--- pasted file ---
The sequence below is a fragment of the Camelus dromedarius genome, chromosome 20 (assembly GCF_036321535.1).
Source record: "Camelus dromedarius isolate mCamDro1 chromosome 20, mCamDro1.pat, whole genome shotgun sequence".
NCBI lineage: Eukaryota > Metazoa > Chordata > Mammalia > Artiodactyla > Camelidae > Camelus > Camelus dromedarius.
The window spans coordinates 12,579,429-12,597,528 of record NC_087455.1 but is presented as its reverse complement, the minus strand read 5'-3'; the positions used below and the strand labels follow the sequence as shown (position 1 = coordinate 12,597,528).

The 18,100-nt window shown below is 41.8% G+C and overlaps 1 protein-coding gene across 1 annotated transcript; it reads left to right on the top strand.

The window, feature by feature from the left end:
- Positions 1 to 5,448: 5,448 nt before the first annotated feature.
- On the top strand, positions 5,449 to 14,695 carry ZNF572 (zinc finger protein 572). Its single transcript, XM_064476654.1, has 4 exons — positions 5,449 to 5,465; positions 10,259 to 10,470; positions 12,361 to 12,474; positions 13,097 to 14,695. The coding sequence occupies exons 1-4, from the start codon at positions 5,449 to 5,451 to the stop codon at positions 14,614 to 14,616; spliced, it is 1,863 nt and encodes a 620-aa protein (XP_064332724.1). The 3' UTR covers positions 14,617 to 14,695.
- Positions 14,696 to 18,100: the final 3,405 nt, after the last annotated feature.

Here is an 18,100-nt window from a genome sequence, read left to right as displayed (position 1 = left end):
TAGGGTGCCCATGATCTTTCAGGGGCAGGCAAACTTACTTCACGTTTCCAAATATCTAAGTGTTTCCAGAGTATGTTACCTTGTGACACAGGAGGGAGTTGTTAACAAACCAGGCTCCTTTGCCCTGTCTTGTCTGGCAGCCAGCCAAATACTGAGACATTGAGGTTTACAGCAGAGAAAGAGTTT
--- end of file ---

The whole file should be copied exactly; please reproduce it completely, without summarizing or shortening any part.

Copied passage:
The sequence below is a fragment of the Camelus dromedarius genome, chromosome 20 (assembly GCF_036321535.1).
Source record: "Camelus dromedarius isolate mCamDro1 chromosome 20, mCamDro1.pat, whole genome shotgun sequence".
NCBI lineage: Eukaryota > Metazoa > Chordata > Mammalia > Artiodactyla > Camelidae > Camelus > Camelus dromedarius.
The window spans coordinates 12,579,429-12,597,528 of record NC_087455.1 but is presented as its reverse complement, the minus strand read 5'-3'; the positions used below and the strand labels follow the sequence as shown (position 1 = coordinate 12,597,528).

The 18,100-nt window shown below is 41.8% G+C and overlaps 1 protein-coding gene across 1 annotated transcript; it reads left to right on the top strand.

The window, feature by feature from the left end:
- Positions 1 to 5,448: 5,448 nt before the first annotated feature.
- On the top strand, positions 5,449 to 14,695 carry ZNF572 (zinc finger protein 572). Its single transcript, XM_064476654.1, has 4 exons — positions 5,449 to 5,465; positions 10,259 to 10,470; positions 12,361 to 12,474; positions 13,097 to 14,695. The coding sequence occupies exons 1-4, from the start codon at positions 5,449 to 5,451 to the stop codon at positions 14,614 to 14,616; spliced, it is 1,863 nt and encodes a 620-aa protein (XP_064332724.1). The 3' UTR covers positions 14,617 to 14,695.
- Positions 14,696 to 18,100: the final 3,405 nt, after the last annotated feature.

Here is an 18,100-nt window from a genome sequence, read left to right as displayed (position 1 = left end):
TAGGGTGCCCATGATCTTTCAGGGGCAGGCAAACTTACTTCACGTTTCCAAATATCTAAGTGTTTCCAGAGTATGTTACCTTGTGACACAGGAGGGAGTTGTTAACAAACCAGGCTCCTTTGCCCTGTCTTGTCTGGCAGCCAGCCAAATACTGAGACATTGAGGTTTACAGCAGAGAAAGAGTTT